As a 19-year-old African-American male in Tijuana, Mexico, speaking Spanish with the locals, I was an unusual sight. But that was the reality while I was in Tijuana this past fall with a group of men on a mission’s trip. These men, usually associated with Urban Impact or D.A.D.S., have been going to Tijuana every year for about 12 years. This was my second time joining them, and my third time going to Mexico.
I grew up in a neighborhood considered "poor." Growing up in that community, I saw the necessity for leaders to step up and advocate for under-represented people. This made me passionate about encouraging and advocating for them, too, especially youth. So going on this trip with 25 other Christian men (most between the ages of 30 and 70!), was a great experience.
Because we had limited time, we worked hard and fast to build the best houses we could in just five days. Inevitably, being so close together in an unfamiliar place resulted in our formulating connections and relationships that would otherwise never have been made.
The diverse demographic of our team included 19-year-olds and 72-year-olds; we had white, black, Asian, and Latino; we had former felons working with pastors; we had CEOs working with janitors. I was amazed to see these men from very different walks and lifestyles — who all love God — come together to do a good work for the less fortunate.
We had caught an early morning flight from Seattle to San Diego, and once we touched down, we packed a truck with luggage and lumbered across the border into Tijuana. We then made our way to an orphanage, where we set up camp.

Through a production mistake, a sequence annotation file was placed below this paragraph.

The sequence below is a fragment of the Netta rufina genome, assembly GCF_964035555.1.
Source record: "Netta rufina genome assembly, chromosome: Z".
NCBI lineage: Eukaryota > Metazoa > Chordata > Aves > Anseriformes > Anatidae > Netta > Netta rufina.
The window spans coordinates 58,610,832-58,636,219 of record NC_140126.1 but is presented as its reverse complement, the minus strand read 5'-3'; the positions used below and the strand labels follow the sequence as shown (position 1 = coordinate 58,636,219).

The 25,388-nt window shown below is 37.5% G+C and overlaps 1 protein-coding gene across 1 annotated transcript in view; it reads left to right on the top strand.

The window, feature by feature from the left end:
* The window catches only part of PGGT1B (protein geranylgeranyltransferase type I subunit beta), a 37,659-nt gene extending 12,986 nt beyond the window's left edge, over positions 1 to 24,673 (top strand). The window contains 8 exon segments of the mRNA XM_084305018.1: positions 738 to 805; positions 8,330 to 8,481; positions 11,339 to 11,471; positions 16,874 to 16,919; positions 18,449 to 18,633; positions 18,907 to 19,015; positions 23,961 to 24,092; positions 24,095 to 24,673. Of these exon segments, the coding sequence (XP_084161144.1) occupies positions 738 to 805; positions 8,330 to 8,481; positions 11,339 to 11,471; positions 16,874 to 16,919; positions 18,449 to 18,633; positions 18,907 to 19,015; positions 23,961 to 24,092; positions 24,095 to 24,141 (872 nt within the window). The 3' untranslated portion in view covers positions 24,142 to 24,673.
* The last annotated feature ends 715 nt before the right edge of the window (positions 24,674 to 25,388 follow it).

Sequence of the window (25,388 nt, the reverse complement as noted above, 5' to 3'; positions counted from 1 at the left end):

While we got situated, kids from the nearby school ran out to us and began practicing their English. Because I knew Spanish, I served as one of the translators between the local people and our group.
On that same day, we got to work — first by painting the outside of a new classroom for an elementary school not far from the orphanage. For the next few days, we became carpenters, architects, contractors, and construction workers.
In our five days in Tijuana, we built two classrooms for an elementary school and a house — one story, built of wood with two rooms and three windows — for a family of five. (The family would be sharing a bathroom with the next-door neighbors.) The house wasn’t much compared to our Americanized standard of living, but to that family, it is might as well have been a mansion.
During my first visit to Tijuana, I had come back feeling sympathetic for the local people. They live in poverty and went without a lot of what we in the U.S. call “the basic necessities” like cable TV, Xbox, and a microwave oven. However, on my next trips, I returned with an entirely new perspective that has changed my life.
I returned feeling sorry for us comfortable, privileged, spoiled Americans. We have so much, yet we complain and desire more. The people in Tijuana do not have a lot, but that just increases the significance of the little things, and they appreciate them so much more. I was convicted — and challenged — to set aside my materialistic views and alter the status quo in our communities where we define success by how much we own.
— Jerrell Davis, SPU Sophomore